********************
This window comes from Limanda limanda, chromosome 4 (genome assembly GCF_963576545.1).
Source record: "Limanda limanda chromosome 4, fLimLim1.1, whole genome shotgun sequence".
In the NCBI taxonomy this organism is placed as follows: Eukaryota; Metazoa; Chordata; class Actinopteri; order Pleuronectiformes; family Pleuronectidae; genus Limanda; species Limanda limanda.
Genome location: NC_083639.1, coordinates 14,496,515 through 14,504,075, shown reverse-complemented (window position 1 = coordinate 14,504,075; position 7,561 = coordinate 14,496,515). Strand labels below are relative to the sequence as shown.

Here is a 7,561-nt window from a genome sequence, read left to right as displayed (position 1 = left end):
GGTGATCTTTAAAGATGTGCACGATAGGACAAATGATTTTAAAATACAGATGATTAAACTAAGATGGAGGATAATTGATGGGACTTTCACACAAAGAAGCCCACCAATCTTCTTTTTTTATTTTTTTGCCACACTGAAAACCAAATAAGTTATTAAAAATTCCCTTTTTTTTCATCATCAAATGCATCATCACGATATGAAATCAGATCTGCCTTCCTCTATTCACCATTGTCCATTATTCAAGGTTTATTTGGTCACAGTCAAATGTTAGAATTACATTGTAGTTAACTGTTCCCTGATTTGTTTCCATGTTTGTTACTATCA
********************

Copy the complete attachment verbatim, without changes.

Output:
This window comes from Limanda limanda, chromosome 4 (genome assembly GCF_963576545.1).
Source record: "Limanda limanda chromosome 4, fLimLim1.1, whole genome shotgun sequence".
In the NCBI taxonomy this organism is placed as follows: Eukaryota; Metazoa; Chordata; class Actinopteri; order Pleuronectiformes; family Pleuronectidae; genus Limanda; species Limanda limanda.
Genome location: NC_083639.1, coordinates 14,496,515 through 14,504,075, shown reverse-complemented (window position 1 = coordinate 14,504,075; position 7,561 = coordinate 14,496,515). Strand labels below are relative to the sequence as shown.

Here is a 7,561-nt window from a genome sequence, read left to right as displayed (position 1 = left end):
GGTGATCTTTAAAGATGTGCACGATAGGACAAATGATTTTAAAATACAGATGATTAAACTAAGATGGAGGATAATTGATGGGACTTTCACACAAAGAAGCCCACCAATCTTCTTTTTTTATTTTTTTGCCACACTGAAAACCAAATAAGTTATTAAAAATTCCCTTTTTTTTCATCATCAAATGCATCATCACGATATGAAATCAGATCTGCCTTCCTCTATTCACCATTGTCCATTATTCAAGGTTTATTTGGTCACAGTCAAATGTTAGAATTACATTGTAGTTAACTGTTCCCTGATTTGTTTCCATGTTTGTTACTATCA